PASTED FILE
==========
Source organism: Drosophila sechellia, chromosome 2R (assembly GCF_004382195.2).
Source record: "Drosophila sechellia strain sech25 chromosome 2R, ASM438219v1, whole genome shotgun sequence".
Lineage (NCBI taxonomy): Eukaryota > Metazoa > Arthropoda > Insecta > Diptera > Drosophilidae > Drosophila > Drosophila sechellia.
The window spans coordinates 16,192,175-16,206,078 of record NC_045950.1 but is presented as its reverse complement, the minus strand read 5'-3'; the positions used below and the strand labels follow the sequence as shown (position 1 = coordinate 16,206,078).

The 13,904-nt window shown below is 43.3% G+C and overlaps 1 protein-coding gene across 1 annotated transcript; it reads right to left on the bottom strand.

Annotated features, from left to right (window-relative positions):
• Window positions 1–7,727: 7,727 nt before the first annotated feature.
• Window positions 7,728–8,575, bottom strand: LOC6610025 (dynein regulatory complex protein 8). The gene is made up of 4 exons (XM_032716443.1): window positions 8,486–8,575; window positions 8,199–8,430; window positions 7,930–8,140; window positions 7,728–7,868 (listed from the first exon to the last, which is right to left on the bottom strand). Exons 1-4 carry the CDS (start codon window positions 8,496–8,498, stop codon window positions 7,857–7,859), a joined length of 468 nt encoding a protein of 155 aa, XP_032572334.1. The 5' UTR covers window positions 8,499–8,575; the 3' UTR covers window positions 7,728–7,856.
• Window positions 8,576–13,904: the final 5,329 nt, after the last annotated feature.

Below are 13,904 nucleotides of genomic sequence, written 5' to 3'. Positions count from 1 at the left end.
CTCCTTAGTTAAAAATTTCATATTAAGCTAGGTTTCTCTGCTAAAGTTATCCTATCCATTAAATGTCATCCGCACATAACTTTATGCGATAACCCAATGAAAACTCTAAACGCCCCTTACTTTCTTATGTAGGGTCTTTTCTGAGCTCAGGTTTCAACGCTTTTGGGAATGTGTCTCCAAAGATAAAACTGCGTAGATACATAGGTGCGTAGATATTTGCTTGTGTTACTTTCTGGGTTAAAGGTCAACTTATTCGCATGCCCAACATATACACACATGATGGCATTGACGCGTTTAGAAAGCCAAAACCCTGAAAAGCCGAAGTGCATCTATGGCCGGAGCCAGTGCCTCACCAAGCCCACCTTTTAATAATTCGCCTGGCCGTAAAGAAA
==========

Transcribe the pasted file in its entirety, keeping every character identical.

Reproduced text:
Source organism: Drosophila sechellia, chromosome 2R (assembly GCF_004382195.2).
Source record: "Drosophila sechellia strain sech25 chromosome 2R, ASM438219v1, whole genome shotgun sequence".
Lineage (NCBI taxonomy): Eukaryota > Metazoa > Arthropoda > Insecta > Diptera > Drosophilidae > Drosophila > Drosophila sechellia.
The window spans coordinates 16,192,175-16,206,078 of record NC_045950.1 but is presented as its reverse complement, the minus strand read 5'-3'; the positions used below and the strand labels follow the sequence as shown (position 1 = coordinate 16,206,078).

The 13,904-nt window shown below is 43.3% G+C and overlaps 1 protein-coding gene across 1 annotated transcript; it reads right to left on the bottom strand.

Annotated features, from left to right (window-relative positions):
• Window positions 1–7,727: 7,727 nt before the first annotated feature.
• Window positions 7,728–8,575, bottom strand: LOC6610025 (dynein regulatory complex protein 8). The gene is made up of 4 exons (XM_032716443.1): window positions 8,486–8,575; window positions 8,199–8,430; window positions 7,930–8,140; window positions 7,728–7,868 (listed from the first exon to the last, which is right to left on the bottom strand). Exons 1-4 carry the CDS (start codon window positions 8,496–8,498, stop codon window positions 7,857–7,859), a joined length of 468 nt encoding a protein of 155 aa, XP_032572334.1. The 5' UTR covers window positions 8,499–8,575; the 3' UTR covers window positions 7,728–7,856.
• Window positions 8,576–13,904: the final 5,329 nt, after the last annotated feature.

Below are 13,904 nucleotides of genomic sequence, written 5' to 3'. Positions count from 1 at the left end.
CTCCTTAGTTAAAAATTTCATATTAAGCTAGGTTTCTCTGCTAAAGTTATCCTATCCATTAAATGTCATCCGCACATAACTTTATGCGATAACCCAATGAAAACTCTAAACGCCCCTTACTTTCTTATGTAGGGTCTTTTCTGAGCTCAGGTTTCAACGCTTTTGGGAATGTGTCTCCAAAGATAAAACTGCGTAGATACATAGGTGCGTAGATATTTGCTTGTGTTACTTTCTGGGTTAAAGGTCAACTTATTCGCATGCCCAACATATACACACATGATGGCATTGACGCGTTTAGAAAGCCAAAACCCTGAAAAGCCGAAGTGCATCTATGGCCGGAGCCAGTGCCTCACCAAGCCCACCTTTTAATAATTCGCCTGGCCGTAAAGAAA